Leadbelly had already received a pardon from the Governor of Texas several years prior, after writing a song in his own defense, relieving himself of a rather lengthy prison sentence. This time, he found himself locked up in Louisiana. Lucky for him, though, folk song collector, extraordinaire, John Lomax came across him while Leadbelly was on a chain gaing. Leadbelly sang him "Goodnight Irene." Lomax brought the song to the governor, who freed Leadbelly on the condition that he would be under Lomax's care. The musician, of course, went on to become one of the most influential African-American artists in history, all thanks to "Goodnight Irene."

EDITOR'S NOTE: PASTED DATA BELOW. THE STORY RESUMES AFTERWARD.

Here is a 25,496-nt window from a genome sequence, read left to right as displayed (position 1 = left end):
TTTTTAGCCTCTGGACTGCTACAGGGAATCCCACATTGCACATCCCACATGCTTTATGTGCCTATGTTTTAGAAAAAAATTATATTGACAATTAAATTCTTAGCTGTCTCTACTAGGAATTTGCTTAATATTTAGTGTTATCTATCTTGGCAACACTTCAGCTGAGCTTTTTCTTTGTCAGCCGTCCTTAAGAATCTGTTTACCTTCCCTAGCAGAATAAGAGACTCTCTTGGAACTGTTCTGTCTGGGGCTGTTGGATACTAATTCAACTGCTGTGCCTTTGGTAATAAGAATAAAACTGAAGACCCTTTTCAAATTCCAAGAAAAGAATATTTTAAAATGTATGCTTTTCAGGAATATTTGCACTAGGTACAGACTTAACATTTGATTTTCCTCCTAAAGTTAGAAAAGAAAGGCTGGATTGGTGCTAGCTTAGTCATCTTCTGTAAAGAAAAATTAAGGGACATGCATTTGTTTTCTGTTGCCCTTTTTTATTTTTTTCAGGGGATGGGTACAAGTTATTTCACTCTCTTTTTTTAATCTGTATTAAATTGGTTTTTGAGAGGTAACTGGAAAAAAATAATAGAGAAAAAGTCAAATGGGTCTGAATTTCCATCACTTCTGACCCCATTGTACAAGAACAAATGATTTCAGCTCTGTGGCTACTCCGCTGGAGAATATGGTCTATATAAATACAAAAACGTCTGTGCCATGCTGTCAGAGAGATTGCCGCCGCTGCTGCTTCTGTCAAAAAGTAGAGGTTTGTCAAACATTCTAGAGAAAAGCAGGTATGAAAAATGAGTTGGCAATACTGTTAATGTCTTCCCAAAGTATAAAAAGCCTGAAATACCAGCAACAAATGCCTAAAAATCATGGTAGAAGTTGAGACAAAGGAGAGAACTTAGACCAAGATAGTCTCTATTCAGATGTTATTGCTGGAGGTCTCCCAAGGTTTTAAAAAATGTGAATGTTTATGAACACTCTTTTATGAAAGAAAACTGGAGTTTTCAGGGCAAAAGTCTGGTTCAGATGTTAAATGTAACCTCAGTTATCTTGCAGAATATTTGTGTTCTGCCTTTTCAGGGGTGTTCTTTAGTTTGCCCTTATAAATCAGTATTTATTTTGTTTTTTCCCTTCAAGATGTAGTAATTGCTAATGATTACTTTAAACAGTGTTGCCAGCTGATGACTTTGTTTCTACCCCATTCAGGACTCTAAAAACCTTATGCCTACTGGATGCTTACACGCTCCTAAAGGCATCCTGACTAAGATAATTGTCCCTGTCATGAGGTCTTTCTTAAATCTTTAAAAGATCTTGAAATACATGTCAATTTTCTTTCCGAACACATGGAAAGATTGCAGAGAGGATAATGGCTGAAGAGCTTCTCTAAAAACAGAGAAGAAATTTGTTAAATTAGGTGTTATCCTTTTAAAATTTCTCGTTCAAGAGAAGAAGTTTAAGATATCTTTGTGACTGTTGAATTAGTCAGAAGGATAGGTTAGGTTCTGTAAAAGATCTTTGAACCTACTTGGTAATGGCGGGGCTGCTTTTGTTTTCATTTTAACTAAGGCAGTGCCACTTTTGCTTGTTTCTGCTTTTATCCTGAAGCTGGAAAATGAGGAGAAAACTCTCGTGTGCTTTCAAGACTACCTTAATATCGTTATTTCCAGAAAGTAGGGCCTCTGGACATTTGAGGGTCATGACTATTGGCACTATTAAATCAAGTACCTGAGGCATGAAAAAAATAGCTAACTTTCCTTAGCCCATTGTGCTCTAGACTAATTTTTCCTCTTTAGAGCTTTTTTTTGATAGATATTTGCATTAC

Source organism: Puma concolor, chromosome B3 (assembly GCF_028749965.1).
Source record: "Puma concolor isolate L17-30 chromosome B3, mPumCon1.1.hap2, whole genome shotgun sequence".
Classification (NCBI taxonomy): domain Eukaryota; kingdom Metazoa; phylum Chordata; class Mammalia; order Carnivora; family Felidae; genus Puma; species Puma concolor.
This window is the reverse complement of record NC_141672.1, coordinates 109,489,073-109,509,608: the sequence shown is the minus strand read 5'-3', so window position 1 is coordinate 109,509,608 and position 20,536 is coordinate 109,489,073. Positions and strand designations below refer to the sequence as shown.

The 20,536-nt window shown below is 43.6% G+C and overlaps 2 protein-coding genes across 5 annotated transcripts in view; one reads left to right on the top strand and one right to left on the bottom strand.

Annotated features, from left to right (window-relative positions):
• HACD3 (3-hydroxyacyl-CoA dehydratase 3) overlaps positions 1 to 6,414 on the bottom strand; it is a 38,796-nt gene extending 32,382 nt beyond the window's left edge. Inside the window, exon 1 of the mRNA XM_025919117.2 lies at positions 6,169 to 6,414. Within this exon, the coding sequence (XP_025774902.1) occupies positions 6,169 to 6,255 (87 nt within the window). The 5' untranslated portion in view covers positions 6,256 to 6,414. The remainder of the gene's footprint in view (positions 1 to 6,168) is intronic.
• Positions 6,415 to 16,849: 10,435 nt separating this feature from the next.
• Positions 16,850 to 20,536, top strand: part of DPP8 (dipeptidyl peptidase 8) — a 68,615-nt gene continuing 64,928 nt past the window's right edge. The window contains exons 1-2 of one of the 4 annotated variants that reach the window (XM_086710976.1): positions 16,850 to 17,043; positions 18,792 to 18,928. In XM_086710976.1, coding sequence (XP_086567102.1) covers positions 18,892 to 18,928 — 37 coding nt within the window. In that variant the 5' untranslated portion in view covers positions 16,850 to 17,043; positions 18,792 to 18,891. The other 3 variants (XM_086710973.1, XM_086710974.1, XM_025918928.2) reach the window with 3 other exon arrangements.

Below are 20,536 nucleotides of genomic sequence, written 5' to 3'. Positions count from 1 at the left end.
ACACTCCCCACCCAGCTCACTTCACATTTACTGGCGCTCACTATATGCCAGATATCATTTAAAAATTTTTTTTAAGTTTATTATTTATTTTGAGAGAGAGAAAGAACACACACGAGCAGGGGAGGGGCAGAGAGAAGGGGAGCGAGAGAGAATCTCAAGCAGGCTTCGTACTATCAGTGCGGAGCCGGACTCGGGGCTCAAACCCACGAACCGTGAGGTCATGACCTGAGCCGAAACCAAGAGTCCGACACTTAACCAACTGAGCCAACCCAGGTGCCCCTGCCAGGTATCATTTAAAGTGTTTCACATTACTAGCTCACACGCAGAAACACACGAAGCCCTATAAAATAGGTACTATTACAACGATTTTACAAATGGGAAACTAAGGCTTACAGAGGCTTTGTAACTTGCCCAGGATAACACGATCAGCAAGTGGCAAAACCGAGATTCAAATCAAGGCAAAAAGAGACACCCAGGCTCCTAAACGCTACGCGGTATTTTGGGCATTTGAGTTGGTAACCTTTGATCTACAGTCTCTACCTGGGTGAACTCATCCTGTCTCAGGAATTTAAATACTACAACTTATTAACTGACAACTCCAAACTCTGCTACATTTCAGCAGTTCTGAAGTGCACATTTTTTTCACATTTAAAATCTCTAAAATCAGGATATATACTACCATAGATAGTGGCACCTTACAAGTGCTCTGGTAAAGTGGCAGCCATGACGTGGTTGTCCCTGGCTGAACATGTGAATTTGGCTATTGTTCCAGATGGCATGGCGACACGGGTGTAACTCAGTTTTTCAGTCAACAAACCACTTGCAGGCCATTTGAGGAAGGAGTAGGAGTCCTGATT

The song, however, was not written by Leadbelly. Its origins actually stretch back to a song by Gussie L. Davis in 1889, and Leadbelly learned the song from his uncle.
After Leadbelly's "discovery" and consequent fame from the song in the 1940s, The Weavers picked it up and hit number one with it in 1950, a year after Leadbelly's death. Since then, it's also been recorded by Ry Cooder, Jerry Lee Lewis, Johnny Cash, The Chieftains, Tom Waits and Peter, Paul and Mary, to name a few.